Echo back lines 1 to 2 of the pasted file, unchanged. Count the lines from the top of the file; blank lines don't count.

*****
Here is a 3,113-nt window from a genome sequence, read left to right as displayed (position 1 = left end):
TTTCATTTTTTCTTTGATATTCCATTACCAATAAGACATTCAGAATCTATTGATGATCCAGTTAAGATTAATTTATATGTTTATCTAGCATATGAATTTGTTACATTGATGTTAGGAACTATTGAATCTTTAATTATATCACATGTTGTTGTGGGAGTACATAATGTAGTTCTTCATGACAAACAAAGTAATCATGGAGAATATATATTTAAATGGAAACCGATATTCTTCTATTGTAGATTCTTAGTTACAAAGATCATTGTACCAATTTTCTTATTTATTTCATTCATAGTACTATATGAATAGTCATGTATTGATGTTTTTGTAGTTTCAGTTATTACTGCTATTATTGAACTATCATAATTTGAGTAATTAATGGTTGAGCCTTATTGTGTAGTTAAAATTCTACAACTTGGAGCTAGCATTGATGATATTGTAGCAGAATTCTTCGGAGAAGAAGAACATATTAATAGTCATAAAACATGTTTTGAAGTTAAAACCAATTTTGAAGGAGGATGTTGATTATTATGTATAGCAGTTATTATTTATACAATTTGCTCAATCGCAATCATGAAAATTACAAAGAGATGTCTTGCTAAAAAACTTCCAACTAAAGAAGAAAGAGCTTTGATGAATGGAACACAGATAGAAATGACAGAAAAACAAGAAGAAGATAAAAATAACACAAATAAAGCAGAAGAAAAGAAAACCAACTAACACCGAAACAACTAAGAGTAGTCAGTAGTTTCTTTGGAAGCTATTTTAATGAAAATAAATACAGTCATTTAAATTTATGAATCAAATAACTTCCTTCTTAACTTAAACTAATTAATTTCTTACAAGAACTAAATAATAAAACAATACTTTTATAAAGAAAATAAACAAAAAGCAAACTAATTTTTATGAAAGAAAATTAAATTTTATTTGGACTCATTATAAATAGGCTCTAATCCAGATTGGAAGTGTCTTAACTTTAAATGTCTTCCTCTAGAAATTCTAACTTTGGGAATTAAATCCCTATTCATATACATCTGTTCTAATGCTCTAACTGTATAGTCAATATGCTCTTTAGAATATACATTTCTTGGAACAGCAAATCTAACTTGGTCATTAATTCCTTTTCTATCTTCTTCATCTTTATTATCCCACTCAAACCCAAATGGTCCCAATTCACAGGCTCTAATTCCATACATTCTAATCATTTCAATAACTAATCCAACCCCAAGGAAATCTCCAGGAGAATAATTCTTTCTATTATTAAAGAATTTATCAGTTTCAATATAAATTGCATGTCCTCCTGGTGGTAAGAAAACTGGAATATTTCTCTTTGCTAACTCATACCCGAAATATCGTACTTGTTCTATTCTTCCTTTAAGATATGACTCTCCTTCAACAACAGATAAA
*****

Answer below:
Here is a 3,113-nt window from a genome sequence, read left to right as displayed (position 1 = left end):
TTTCATTTTTTCTTTGATATTCCATTACCAATAAGACATTCAGAATCTATTGATGATCCAGTTAAGATTAATTTATATGTTTATCTAGCATATGAATTTGTTACATTGATGTTAGGAACTATTGAATCTTTAATTATATCACATGTTGTTGTGGGAGTACATAATGTAGTTCTTCATGACAAACAAAGTAATCATGGAGAATATATATTTAAATGGAAACCGATATTCTTCTATTGTAGATTCTTAGTTACAAAGATCATTGTACCAATTTTCTTATTTATTTCATTCATAGTACTATATGAATAGTCATGTATTGATGTTTTTGTAGTTTCAGTTATTACTGCTATTATTGAACTATCATAATTTGAGTAATTAATGGTTGAGCCTTATTGTGTAGTTAAAATTCTACAACTTGGAGCTAGCATTGATGATATTGTAGCAGAATTCTTCGGAGAAGAAGAACATATTAATAGTCATAAAACATGTTTTGAAGTTAAAACCAATTTTGAAGGAGGATGTTGATTATTATGTATAGCAGTTATTATTTATACAATTTGCTCAATCGCAATCATGAAAATTACAAAGAGATGTCTTGCTAAAAAACTTCCAACTAAAGAAGAAAGAGCTTTGATGAATGGAACACAGATAGAAATGACAGAAAAACAAGAAGAAGATAAAAATAACACAAATAAAGCAGAAGAAAAGAAAACCAACTAACACCGAAACAACTAAGAGTAGTCAGTAGTTTCTTTGGAAGCTATTTTAATGAAAATAAATACAGTCATTTAAATTTATGAATCAAATAACTTCCTTCTTAACTTAAACTAATTAATTTCTTACAAGAACTAAATAATAAAACAATACTTTTATAAAGAAAATAAACAAAAAGCAAACTAATTTTTATGAAAGAAAATTAAATTTTATTTGGACTCATTATAAATAGGCTCTAATCCAGATTGGAAGTGTCTTAACTTTAAATGTCTTCCTCTAGAAATTCTAACTTTGGGAATTAAATCCCTATTCATATACATCTGTTCTAATGCTCTAACTGTATAGTCAATATGCTCTTTAGAATATACATTTCTTGGAACAGCAAATCTAACTTGGTCATTAATTCCTTTTCTATCTTCTTCATCTTTATTATCCCACTCAAACCCAAATGGTCCCAATTCACAGGCTCTAATTCCATACATTCTAATCATTTCAATAACTAATCCAACCCCAAGGAAATCTCCAGGAGAATAATTCTTTCTATTATTAAAGAATTTATCAGTTTCAATATAAATTGCATGTCCTCCTGGTGGTAAGAAAACTGGAATATTTCTCTTTGCTAACTCATACCCGAAATATCGTACTTGTTCTATTCTTCCTTTAAGATATGACTCTCCTTCAACAACAGATAAA